DATE: July 24, 2018
SNIP: Wildfires have almost become a year-round threat in some parts of the western United States. From Colorado to California, it feels like the blazes from last year never went out.
Flames ignited forests and chaparral virtually nonstop in 2017, and the year ended with record infernos in Southern California that burned well into 2018.
Officials don’t refer to “fire seasons anymore but rather to fire years,” Jennifer Jones, a spokesperson for the National Interagency Fire Center, told me in an email.
The Ferguson Fire near Yosemite National Park has already burned more than 36,000 acres, an area more than 42 times the size of Central Park in Manhattan, since igniting on July 13. More than 3,000 firefighters from as far away as Virginia are fighting the blaze. As of Tuesday, the fire was only 26 percent contained and had led to the death of one firefighter, Braden Varney.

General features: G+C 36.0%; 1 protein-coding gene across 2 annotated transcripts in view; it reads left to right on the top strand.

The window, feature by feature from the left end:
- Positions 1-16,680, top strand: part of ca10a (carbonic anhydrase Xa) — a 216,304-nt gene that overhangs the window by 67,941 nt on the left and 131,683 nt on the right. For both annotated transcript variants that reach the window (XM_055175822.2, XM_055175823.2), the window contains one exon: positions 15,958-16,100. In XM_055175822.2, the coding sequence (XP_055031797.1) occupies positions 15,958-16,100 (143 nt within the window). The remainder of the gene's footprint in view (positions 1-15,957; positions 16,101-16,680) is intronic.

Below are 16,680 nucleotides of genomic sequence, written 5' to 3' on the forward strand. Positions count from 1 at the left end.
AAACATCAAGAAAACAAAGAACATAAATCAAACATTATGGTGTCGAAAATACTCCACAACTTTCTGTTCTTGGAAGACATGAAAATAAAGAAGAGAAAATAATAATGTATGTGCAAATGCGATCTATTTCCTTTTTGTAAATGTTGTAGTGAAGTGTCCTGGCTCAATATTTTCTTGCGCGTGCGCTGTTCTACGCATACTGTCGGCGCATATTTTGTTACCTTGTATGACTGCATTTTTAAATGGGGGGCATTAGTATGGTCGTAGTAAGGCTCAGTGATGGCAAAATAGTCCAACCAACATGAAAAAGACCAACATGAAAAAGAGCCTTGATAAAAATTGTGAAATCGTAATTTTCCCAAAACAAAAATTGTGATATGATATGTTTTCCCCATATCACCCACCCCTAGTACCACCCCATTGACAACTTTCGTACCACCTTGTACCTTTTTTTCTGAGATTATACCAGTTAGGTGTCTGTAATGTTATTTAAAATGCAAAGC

The fire sent thick plumes of smoke and ash into the air, leading to very unhealthy air quality alerts in the region.
Meanwhile, the Substation Fire near Portland, Oregon, has torched 79,000 acres and forced 75 households to evacuate. It’s just one of 160 wildfires that has scorched southern Oregon. As of Monday morning, the fire is 92 percent contained. In Colorado, wildfires have already ripped through more than 175,000 acres, and the ensuing rains have brought mudslides along the freshly denuded landscape.
And it’s likely to get worse. Many parts of the US are facing a higher than normal fire risk this year.
It’s an alarming echo of last year’s devastating fire season, which charred more than 10 million acres, making it one of the worst years in more than three decades.
A key thing to remember is that wildfires are ordinarily a natural phenomenon. Many parts of the US are primed to burn, and fires are vital to the ecosystem, restoring nutrients to the soil and clearing out decaying brush. Trees like the Jack pine only release their seeds after a fire. Plants like buckthorn need fires to germinate.
But the destruction from the gargantuan blazes we’ve seen in recent years is hardly natural; human activity is clearly making it worse.
So far, this year, it seems that many of the same mistakes that have put people at risk are being repeated. In California, some residents are rebuilding in the same fire zones where homes burned last year, spurred in part by insurance payouts.